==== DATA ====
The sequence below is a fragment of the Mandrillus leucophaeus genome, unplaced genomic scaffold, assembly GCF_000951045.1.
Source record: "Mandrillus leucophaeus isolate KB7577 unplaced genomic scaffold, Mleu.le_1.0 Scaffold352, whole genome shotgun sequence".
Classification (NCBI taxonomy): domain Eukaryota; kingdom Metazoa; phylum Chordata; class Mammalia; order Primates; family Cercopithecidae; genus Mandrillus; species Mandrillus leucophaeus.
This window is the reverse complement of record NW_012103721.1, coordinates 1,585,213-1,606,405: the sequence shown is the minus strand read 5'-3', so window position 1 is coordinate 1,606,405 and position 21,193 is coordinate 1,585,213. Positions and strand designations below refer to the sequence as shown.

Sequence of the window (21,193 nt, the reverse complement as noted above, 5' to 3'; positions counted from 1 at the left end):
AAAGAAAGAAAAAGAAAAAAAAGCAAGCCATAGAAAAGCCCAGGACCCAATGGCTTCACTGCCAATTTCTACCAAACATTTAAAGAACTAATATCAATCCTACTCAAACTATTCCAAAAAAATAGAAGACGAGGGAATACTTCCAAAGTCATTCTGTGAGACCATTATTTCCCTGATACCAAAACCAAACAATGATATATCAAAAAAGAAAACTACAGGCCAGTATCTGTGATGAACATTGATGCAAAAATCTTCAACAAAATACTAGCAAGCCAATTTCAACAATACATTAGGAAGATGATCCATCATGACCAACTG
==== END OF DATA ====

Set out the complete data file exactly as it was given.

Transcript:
The sequence below is a fragment of the Mandrillus leucophaeus genome, unplaced genomic scaffold, assembly GCF_000951045.1.
Source record: "Mandrillus leucophaeus isolate KB7577 unplaced genomic scaffold, Mleu.le_1.0 Scaffold352, whole genome shotgun sequence".
Classification (NCBI taxonomy): domain Eukaryota; kingdom Metazoa; phylum Chordata; class Mammalia; order Primates; family Cercopithecidae; genus Mandrillus; species Mandrillus leucophaeus.
This window is the reverse complement of record NW_012103721.1, coordinates 1,585,213-1,606,405: the sequence shown is the minus strand read 5'-3', so window position 1 is coordinate 1,606,405 and position 21,193 is coordinate 1,585,213. Positions and strand designations below refer to the sequence as shown.

Sequence of the window (21,193 nt, the reverse complement as noted above, 5' to 3'; positions counted from 1 at the left end):
AAAGAAAGAAAAAGAAAAAAAAGCAAGCCATAGAAAAGCCCAGGACCCAATGGCTTCACTGCCAATTTCTACCAAACATTTAAAGAACTAATATCAATCCTACTCAAACTATTCCAAAAAAATAGAAGACGAGGGAATACTTCCAAAGTCATTCTGTGAGACCATTATTTCCCTGATACCAAAACCAAACAATGATATATCAAAAAAGAAAACTACAGGCCAGTATCTGTGATGAACATTGATGCAAAAATCTTCAACAAAATACTAGCAAGCCAATTTCAACAATACATTAGGAAGATGATCCATCATGACCAACTG